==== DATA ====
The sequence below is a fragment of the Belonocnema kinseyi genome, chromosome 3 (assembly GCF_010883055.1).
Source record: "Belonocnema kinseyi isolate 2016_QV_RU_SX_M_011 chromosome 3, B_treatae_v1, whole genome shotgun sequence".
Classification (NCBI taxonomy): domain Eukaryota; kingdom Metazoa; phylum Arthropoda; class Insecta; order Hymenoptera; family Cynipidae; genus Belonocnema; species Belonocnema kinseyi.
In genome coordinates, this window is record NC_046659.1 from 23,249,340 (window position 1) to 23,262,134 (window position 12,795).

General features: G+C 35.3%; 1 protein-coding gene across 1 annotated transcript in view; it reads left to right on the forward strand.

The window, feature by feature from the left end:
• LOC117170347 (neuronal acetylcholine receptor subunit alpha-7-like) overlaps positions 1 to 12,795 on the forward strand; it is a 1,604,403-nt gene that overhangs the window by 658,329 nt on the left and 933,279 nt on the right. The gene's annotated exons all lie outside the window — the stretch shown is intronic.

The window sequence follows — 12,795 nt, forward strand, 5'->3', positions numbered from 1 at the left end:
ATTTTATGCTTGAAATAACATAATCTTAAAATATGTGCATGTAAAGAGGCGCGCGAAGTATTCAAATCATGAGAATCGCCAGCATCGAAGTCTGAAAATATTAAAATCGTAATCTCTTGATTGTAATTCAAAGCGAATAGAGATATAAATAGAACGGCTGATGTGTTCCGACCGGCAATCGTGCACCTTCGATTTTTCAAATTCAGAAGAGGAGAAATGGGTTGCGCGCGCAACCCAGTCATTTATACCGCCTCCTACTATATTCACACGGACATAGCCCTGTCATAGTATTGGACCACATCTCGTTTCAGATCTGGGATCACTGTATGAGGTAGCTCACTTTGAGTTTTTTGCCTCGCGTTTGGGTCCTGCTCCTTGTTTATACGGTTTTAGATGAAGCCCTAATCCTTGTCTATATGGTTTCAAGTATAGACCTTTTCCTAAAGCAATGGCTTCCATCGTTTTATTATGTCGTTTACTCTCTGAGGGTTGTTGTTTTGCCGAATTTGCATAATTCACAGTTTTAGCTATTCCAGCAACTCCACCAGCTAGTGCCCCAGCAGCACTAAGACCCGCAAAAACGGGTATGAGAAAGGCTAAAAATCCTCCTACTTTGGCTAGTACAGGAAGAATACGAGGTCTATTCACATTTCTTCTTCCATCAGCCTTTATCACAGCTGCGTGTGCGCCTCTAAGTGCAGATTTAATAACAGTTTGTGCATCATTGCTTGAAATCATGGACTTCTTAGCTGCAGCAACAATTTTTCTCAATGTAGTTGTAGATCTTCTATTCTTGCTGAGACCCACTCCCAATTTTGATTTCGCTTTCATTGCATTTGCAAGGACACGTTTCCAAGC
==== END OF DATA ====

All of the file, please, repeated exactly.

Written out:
The sequence below is a fragment of the Belonocnema kinseyi genome, chromosome 3 (assembly GCF_010883055.1).
Source record: "Belonocnema kinseyi isolate 2016_QV_RU_SX_M_011 chromosome 3, B_treatae_v1, whole genome shotgun sequence".
Classification (NCBI taxonomy): domain Eukaryota; kingdom Metazoa; phylum Arthropoda; class Insecta; order Hymenoptera; family Cynipidae; genus Belonocnema; species Belonocnema kinseyi.
In genome coordinates, this window is record NC_046659.1 from 23,249,340 (window position 1) to 23,262,134 (window position 12,795).

General features: G+C 35.3%; 1 protein-coding gene across 1 annotated transcript in view; it reads left to right on the forward strand.

The window, feature by feature from the left end:
• LOC117170347 (neuronal acetylcholine receptor subunit alpha-7-like) overlaps positions 1 to 12,795 on the forward strand; it is a 1,604,403-nt gene that overhangs the window by 658,329 nt on the left and 933,279 nt on the right. The gene's annotated exons all lie outside the window — the stretch shown is intronic.

The window sequence follows — 12,795 nt, forward strand, 5'->3', positions numbered from 1 at the left end:
ATTTTATGCTTGAAATAACATAATCTTAAAATATGTGCATGTAAAGAGGCGCGCGAAGTATTCAAATCATGAGAATCGCCAGCATCGAAGTCTGAAAATATTAAAATCGTAATCTCTTGATTGTAATTCAAAGCGAATAGAGATATAAATAGAACGGCTGATGTGTTCCGACCGGCAATCGTGCACCTTCGATTTTTCAAATTCAGAAGAGGAGAAATGGGTTGCGCGCGCAACCCAGTCATTTATACCGCCTCCTACTATATTCACACGGACATAGCCCTGTCATAGTATTGGACCACATCTCGTTTCAGATCTGGGATCACTGTATGAGGTAGCTCACTTTGAGTTTTTTGCCTCGCGTTTGGGTCCTGCTCCTTGTTTATACGGTTTTAGATGAAGCCCTAATCCTTGTCTATATGGTTTCAAGTATAGACCTTTTCCTAAAGCAATGGCTTCCATCGTTTTATTATGTCGTTTACTCTCTGAGGGTTGTTGTTTTGCCGAATTTGCATAATTCACAGTTTTAGCTATTCCAGCAACTCCACCAGCTAGTGCCCCAGCAGCACTAAGACCCGCAAAAACGGGTATGAGAAAGGCTAAAAATCCTCCTACTTTGGCTAGTACAGGAAGAATACGAGGTCTATTCACATTTCTTCTTCCATCAGCCTTTATCACAGCTGCGTGTGCGCCTCTAAGTGCAGATTTAATAACAGTTTGTGCATCATTGCTTGAAATCATGGACTTCTTAGCTGCAGCAACAATTTTTCTCAATGTAGTTGTAGATCTTCTATTCTTGCTGAGACCCACTCCCAATTTTGATTTCGCTTTCATTGCATTTGCAAGGACACGTTTCCAAGC